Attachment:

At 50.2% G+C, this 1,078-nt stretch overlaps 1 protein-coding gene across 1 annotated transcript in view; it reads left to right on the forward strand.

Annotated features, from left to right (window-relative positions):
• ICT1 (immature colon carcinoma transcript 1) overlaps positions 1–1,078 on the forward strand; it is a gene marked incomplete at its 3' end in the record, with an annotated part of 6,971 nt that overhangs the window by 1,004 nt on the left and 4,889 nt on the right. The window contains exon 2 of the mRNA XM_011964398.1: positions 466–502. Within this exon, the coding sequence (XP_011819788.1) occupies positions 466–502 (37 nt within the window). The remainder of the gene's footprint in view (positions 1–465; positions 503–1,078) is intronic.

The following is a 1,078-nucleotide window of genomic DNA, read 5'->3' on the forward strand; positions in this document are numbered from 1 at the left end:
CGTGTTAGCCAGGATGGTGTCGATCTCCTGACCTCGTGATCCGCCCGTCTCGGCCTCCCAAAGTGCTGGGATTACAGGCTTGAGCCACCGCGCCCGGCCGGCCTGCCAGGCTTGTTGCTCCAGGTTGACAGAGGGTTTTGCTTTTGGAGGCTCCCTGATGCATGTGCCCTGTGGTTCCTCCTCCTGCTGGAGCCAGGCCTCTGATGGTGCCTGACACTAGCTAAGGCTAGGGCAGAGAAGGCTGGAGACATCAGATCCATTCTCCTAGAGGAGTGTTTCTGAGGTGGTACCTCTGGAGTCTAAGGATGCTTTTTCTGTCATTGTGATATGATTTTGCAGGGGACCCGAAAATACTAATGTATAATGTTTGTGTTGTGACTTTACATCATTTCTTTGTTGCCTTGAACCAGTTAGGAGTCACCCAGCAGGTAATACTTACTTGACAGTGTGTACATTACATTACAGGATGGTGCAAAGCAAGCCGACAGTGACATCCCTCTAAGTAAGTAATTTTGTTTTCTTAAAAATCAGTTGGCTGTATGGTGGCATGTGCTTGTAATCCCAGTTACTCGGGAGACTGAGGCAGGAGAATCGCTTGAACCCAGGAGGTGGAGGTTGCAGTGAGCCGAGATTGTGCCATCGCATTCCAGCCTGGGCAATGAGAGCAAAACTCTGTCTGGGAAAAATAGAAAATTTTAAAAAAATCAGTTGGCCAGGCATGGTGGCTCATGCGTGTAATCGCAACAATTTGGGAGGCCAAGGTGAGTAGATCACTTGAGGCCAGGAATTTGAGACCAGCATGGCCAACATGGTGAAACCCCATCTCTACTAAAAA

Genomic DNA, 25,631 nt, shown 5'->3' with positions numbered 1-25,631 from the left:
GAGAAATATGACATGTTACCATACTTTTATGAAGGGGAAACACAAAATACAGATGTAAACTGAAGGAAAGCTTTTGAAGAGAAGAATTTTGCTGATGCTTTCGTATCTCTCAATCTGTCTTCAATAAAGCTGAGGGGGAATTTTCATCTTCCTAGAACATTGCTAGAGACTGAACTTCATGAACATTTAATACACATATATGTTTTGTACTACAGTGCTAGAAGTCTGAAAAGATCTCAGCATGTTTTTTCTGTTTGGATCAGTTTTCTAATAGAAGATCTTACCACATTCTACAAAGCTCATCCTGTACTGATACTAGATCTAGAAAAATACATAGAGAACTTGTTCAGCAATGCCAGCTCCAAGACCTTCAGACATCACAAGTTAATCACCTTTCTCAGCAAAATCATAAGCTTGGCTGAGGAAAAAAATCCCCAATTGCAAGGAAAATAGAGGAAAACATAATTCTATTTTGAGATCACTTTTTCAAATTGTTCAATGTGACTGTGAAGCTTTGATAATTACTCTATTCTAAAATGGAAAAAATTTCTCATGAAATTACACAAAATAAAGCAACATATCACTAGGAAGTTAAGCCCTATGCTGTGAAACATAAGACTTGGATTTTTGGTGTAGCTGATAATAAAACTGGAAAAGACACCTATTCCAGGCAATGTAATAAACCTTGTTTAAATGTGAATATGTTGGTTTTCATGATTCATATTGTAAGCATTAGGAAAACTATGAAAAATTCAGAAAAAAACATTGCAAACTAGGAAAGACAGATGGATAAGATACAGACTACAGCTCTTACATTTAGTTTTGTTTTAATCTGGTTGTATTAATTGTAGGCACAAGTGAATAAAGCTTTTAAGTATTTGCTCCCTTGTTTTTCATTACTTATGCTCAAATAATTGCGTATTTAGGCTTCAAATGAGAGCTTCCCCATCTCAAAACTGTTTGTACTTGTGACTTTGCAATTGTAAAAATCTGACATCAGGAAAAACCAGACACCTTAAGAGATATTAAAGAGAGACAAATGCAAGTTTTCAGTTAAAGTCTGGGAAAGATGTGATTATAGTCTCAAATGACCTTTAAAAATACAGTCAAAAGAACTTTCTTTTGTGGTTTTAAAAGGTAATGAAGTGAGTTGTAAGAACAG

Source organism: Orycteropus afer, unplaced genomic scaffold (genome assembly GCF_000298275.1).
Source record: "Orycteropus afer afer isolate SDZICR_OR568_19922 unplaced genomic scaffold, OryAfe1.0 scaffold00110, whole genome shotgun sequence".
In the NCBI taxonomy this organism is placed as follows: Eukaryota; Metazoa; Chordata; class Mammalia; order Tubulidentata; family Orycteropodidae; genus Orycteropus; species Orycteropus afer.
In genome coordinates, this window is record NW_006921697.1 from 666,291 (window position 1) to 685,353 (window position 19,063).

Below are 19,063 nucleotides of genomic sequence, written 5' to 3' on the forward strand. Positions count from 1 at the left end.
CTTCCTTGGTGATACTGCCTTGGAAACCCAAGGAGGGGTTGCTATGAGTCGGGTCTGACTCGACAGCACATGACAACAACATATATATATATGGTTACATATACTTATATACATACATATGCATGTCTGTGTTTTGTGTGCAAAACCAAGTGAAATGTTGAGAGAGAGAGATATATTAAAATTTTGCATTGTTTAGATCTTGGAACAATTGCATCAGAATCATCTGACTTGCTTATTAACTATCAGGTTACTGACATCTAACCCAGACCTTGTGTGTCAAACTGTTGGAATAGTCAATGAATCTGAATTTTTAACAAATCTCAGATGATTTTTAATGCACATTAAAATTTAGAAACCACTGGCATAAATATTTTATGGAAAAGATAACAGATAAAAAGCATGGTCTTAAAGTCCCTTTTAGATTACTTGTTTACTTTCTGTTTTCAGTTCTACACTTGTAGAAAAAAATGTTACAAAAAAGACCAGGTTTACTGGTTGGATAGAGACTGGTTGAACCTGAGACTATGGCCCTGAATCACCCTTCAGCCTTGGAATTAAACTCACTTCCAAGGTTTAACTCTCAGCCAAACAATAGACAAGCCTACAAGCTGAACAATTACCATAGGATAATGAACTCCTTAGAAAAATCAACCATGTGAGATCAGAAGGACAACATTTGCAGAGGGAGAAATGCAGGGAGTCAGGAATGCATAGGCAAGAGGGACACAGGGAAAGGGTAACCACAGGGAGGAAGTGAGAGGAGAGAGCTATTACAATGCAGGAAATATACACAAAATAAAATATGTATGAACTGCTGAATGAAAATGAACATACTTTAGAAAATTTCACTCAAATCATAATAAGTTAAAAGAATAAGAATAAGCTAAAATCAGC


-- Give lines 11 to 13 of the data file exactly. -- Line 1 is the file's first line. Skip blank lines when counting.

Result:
In genome coordinates, this window is record NW_006921697.1 from 666,291 (window position 1) to 685,353 (window position 19,063).

Below are 19,063 nucleotides of genomic sequence, written 5' to 3' on the forward strand. Positions count from 1 at the left end.
CTTCCTTGGTGATACTGCCTTGGAAACCCAAGGAGGGGTTGCTATGAGTCGGGTCTGACTCGACAGCACATGACAACAACATATATATATATGGTTACATATACTTATATACATACATATGCATGTCTGTGTTTTGTGTGCAAAACCAAGTGAAATGTTGAGAGAGAGAGATATATTAAAATTTTGCATTGTTTAGATCTTGGAACAATTGCATCAGAATCATCTGACTTGCTTATTAACTATCAGGTTACTGACATCTAACCCAGACCTTGTGTGTCAAACTGTTGGAATAGTCAATGAATCTGAATTTTTAACAAATCTCAGATGATTTTTAATGCACATTAAAATTTAGAAACCACTGGCATAAATATTTTATGGAAAAGATAACAGATAAAAAGCATGGTCTTAAAGTCCCTTTTAGATTACTTGTTTACTTTCTGTTTTCAGTTCTACACTTGTAGAAAAAAATGTTACAAAAAAGACCAGGTTTACTGGTTGGATAGAGACTGGTTGAACCTGAGACTATGGCCCTGAATCACCCTTCAGCCTTGGAATTAAACTCACTTCCAAGGTTTAACTCTCAGCCAAACAATAGACAAGCCTACAAGCTGAACAATTACCATAGGATAATGAACTCCTTAGAAAAATCAACCATGTGAGATCAGAAGGACAACATTTGCAGAGGGAGAAATGCAGGGAGTCAGGAATGCATAGGCAAGAGGGACACAGGGAAAGGGTAACCACAGGGAGGAAGTGAGAGGAGAGAGCTATTACAATGCAGGAAATATACACAAAATAAAATATGTATGAACTGCTGAATGAAAATGAACATACTTTAGAAAATTTCACTCAAATCATAATAAGTTAAAAGAATAAGAATAAGCTAAAATCAGC